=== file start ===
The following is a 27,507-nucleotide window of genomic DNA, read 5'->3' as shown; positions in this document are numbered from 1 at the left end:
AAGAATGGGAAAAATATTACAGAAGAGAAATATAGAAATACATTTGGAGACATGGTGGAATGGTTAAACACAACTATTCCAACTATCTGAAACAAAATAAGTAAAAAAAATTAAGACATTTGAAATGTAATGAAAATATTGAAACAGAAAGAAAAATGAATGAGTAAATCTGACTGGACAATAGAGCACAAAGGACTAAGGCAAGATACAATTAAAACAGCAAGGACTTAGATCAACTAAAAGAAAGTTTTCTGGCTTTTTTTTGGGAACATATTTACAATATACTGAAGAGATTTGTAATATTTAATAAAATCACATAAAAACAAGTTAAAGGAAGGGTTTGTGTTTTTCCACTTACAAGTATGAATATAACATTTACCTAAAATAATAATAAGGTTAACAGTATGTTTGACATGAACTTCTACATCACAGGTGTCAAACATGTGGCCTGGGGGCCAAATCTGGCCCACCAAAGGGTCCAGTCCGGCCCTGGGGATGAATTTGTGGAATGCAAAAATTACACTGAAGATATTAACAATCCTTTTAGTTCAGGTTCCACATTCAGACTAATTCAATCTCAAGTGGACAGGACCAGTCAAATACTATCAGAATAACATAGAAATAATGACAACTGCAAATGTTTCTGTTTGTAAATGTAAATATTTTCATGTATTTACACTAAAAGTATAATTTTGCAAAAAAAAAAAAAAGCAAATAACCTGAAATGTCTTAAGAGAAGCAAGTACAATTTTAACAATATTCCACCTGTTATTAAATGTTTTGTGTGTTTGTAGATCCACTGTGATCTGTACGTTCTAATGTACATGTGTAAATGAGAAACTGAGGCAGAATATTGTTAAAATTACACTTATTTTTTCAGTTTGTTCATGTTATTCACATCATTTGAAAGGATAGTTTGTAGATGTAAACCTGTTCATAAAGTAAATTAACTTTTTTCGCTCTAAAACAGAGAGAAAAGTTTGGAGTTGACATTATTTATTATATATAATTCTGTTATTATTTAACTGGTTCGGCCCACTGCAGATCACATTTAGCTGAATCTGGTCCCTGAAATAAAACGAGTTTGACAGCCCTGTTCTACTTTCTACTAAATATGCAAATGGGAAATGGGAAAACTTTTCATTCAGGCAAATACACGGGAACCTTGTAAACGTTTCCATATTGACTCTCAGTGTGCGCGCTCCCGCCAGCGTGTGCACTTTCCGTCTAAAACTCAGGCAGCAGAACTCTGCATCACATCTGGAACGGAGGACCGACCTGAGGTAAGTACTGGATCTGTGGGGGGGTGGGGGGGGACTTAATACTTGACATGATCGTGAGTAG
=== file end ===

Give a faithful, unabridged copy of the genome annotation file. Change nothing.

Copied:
The following is a 27,507-nucleotide window of genomic DNA, read 5'->3' as shown; positions in this document are numbered from 1 at the left end:
AAGAATGGGAAAAATATTACAGAAGAGAAATATAGAAATACATTTGGAGACATGGTGGAATGGTTAAACACAACTATTCCAACTATCTGAAACAAAATAAGTAAAAAAAATTAAGACATTTGAAATGTAATGAAAATATTGAAACAGAAAGAAAAATGAATGAGTAAATCTGACTGGACAATAGAGCACAAAGGACTAAGGCAAGATACAATTAAAACAGCAAGGACTTAGATCAACTAAAAGAAAGTTTTCTGGCTTTTTTTTGGGAACATATTTACAATATACTGAAGAGATTTGTAATATTTAATAAAATCACATAAAAACAAGTTAAAGGAAGGGTTTGTGTTTTTCCACTTACAAGTATGAATATAACATTTACCTAAAATAATAATAAGGTTAACAGTATGTTTGACATGAACTTCTACATCACAGGTGTCAAACATGTGGCCTGGGGGCCAAATCTGGCCCACCAAAGGGTCCAGTCCGGCCCTGGGGATGAATTTGTGGAATGCAAAAATTACACTGAAGATATTAACAATCCTTTTAGTTCAGGTTCCACATTCAGACTAATTCAATCTCAAGTGGACAGGACCAGTCAAATACTATCAGAATAACATAGAAATAATGACAACTGCAAATGTTTCTGTTTGTAAATGTAAATATTTTCATGTATTTACACTAAAAGTATAATTTTGCAAAAAAAAAAAAAAGCAAATAACCTGAAATGTCTTAAGAGAAGCAAGTACAATTTTAACAATATTCCACCTGTTATTAAATGTTTTGTGTGTTTGTAGATCCACTGTGATCTGTACGTTCTAATGTACATGTGTAAATGAGAAACTGAGGCAGAATATTGTTAAAATTACACTTATTTTTTCAGTTTGTTCATGTTATTCACATCATTTGAAAGGATAGTTTGTAGATGTAAACCTGTTCATAAAGTAAATTAACTTTTTTCGCTCTAAAACAGAGAGAAAAGTTTGGAGTTGACATTATTTATTATATATAATTCTGTTATTATTTAACTGGTTCGGCCCACTGCAGATCACATTTAGCTGAATCTGGTCCCTGAAATAAAACGAGTTTGACAGCCCTGTTCTACTTTCTACTAAATATGCAAATGGGAAATGGGAAAACTTTTCATTCAGGCAAATACACGGGAACCTTGTAAACGTTTCCATATTGACTCTCAGTGTGCGCGCTCCCGCCAGCGTGTGCACTTTCCGTCTAAAACTCAGGCAGCAGAACTCTGCATCACATCTGGAACGGAGGACCGACCTGAGGTAAGTACTGGATCTGTGGGGGGGTGGGGGGGGACTTAATACTTGACATGATCGTGAGTAG